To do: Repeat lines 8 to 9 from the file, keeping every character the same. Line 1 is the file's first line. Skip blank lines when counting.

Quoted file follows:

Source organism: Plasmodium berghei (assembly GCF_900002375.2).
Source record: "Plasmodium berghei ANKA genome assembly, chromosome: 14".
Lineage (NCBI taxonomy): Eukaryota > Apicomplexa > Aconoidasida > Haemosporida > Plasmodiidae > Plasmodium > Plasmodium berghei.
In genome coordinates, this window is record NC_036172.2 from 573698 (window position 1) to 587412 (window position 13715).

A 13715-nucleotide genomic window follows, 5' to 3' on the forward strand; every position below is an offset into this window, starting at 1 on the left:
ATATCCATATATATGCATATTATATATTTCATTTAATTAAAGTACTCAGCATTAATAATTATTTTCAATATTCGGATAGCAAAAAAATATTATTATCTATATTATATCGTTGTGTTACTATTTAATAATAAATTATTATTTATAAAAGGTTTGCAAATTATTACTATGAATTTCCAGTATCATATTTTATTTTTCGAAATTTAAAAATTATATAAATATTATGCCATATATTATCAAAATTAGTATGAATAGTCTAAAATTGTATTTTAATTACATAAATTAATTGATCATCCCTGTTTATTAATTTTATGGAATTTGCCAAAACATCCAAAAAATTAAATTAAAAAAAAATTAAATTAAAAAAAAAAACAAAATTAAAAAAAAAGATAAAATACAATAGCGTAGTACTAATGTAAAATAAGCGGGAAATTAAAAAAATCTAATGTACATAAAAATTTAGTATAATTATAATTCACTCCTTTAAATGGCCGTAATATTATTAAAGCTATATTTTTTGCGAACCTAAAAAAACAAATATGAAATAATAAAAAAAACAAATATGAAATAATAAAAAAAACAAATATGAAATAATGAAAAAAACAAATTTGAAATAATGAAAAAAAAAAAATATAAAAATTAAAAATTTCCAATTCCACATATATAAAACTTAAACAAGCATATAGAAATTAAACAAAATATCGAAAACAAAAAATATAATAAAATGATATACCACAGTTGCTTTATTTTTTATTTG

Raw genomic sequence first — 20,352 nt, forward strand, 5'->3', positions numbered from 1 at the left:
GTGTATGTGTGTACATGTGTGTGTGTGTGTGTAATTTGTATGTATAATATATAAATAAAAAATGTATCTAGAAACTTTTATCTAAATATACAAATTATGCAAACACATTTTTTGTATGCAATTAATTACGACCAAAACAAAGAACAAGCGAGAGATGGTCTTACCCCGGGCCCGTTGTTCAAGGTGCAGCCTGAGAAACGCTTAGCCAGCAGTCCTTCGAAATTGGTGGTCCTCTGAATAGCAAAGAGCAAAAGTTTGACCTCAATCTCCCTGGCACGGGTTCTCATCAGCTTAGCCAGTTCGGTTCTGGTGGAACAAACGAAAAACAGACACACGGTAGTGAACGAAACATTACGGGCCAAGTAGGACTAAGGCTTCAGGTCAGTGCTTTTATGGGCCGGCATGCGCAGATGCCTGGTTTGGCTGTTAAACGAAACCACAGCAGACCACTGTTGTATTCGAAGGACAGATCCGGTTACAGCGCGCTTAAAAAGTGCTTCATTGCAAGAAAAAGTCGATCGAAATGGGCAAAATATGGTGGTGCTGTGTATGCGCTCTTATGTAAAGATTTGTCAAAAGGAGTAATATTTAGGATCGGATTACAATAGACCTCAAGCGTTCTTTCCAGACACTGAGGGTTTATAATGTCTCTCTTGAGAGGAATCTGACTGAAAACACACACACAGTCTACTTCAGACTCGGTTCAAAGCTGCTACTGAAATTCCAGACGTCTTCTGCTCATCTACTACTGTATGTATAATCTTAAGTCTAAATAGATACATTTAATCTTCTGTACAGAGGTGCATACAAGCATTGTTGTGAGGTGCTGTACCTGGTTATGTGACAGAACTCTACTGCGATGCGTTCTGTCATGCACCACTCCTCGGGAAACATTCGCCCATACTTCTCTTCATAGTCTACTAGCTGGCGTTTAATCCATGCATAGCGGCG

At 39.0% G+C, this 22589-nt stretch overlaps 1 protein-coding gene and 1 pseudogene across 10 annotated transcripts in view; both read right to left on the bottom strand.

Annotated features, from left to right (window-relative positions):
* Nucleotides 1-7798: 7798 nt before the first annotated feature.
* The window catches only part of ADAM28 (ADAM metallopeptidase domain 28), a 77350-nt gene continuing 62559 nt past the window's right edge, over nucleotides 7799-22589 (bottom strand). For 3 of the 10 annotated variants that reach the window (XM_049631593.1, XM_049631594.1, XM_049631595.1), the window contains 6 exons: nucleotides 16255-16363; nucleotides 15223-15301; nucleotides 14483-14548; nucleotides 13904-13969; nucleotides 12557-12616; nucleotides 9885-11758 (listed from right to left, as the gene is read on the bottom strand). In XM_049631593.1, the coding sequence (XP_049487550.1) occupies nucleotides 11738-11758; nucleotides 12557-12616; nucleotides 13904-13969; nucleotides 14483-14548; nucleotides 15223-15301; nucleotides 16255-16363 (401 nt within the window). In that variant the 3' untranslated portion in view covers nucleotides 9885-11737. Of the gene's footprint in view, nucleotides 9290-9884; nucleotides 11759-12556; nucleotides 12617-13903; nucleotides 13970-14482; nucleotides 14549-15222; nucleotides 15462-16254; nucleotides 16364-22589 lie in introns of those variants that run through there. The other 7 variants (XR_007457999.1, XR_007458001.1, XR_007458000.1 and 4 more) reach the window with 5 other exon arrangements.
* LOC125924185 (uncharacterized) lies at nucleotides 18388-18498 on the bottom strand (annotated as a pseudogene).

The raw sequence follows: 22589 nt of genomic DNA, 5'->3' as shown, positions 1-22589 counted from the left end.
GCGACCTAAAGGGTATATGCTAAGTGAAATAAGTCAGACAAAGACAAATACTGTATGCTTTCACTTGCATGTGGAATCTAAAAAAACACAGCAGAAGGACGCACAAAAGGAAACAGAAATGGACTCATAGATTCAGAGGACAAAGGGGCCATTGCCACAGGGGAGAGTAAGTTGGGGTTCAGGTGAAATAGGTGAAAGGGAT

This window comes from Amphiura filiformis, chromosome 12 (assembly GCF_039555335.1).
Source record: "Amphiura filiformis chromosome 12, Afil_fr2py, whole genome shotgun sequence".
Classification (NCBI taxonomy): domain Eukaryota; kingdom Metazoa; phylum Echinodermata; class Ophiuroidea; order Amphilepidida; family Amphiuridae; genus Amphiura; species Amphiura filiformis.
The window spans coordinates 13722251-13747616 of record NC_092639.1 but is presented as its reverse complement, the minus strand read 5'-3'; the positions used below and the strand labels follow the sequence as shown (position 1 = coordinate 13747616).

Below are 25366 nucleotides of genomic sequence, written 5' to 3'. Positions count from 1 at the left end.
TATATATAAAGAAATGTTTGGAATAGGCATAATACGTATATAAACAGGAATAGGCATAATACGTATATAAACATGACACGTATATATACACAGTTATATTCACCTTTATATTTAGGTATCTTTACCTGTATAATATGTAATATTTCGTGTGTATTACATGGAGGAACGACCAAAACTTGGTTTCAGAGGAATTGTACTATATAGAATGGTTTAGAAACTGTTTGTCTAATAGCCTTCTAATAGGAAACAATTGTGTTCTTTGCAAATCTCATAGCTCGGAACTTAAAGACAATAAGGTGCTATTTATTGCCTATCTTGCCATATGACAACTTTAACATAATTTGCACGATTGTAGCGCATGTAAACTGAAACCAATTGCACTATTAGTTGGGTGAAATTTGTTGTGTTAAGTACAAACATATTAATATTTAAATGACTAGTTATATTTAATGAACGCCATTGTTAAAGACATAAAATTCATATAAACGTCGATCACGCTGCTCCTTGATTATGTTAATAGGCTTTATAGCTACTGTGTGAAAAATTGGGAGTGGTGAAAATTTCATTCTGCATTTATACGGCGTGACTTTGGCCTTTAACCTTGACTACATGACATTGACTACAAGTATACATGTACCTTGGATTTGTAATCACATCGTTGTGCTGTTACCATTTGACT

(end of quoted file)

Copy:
GTGTATGTGTGTACATGTGTGTGTGTGTGTGTAATTTGTATGTATAATATATAAATAAAAAATGTATCTAGAAACTTTTATCTAAATATACAAATTATGCAAACACATTTTTTGTATGCAATTAATTACGACCAAAACAAAGAACAAGCGAGAGATGGTCTTACCCCGGGCCCGTTGTTCAAGGTGCAGCCTGAGAAACGCTTAGCCAGCAGTCCTTCGAAATTGGTGGTCCTCTGAATAGCAAAGAGCAAAAGTTTGACCTCAATCTCCCTGGCACGGGTTCTCATCAGCTTAGCCAGTTCGGTTCTGGTGGAACAAACGAAAAACAGACACACGGTAGTGAACGAAACATTACGGGCCAAGTAGGACTAAGGCTTCAGGTCAGTGCTTTTATGGGCCGGCATGCGCAGATGCCTGGTTTGGCTGTTAAACGAAACCACAGCAGACCACTGTTGTATTCGAAGGACAGATCCGGTTACAGCGCGCTTAAAAAGTGCTTCATTGCAAGAAAAAGTCGATCGAAATGGGCAAAATATGGTGGTGCTGTGTATGCGCTCTTATGTAAAGATTTGTCAAAAGGAGTAATATTTAGGATCGGATTACAATAGACCTCAAGCGTTCTTTCCAGACACTGAGGGTTTATAATGTCTCTCTTGAGAGGAATCTGACTGAAAACACACACACAGTCTACTTCAGACTCGGTTCAAAGCTGCTACTGAAATTCCAGACGTCTTCTGCTCATCTACTACTGTATGTATAATCTTAAGTCTAAATAGATACATTTAATCTTCTGTACAGAGGTGCATACAAGCATTGTTGTGAGGTGCTGTACCTGGTTATGTGACAGAACTCTACTGCGATGCGTTCTGTCATGCACCACTCCTCGGGAAACATTCGCCCATACTTCTCTTCATAGTCTACTAGCTGGCGTTTAATCCATGCATAGCGGCG

At 39.0% G+C, this 22589-nt stretch overlaps 1 protein-coding gene and 1 pseudogene across 10 annotated transcripts in view; both read right to left on the bottom strand.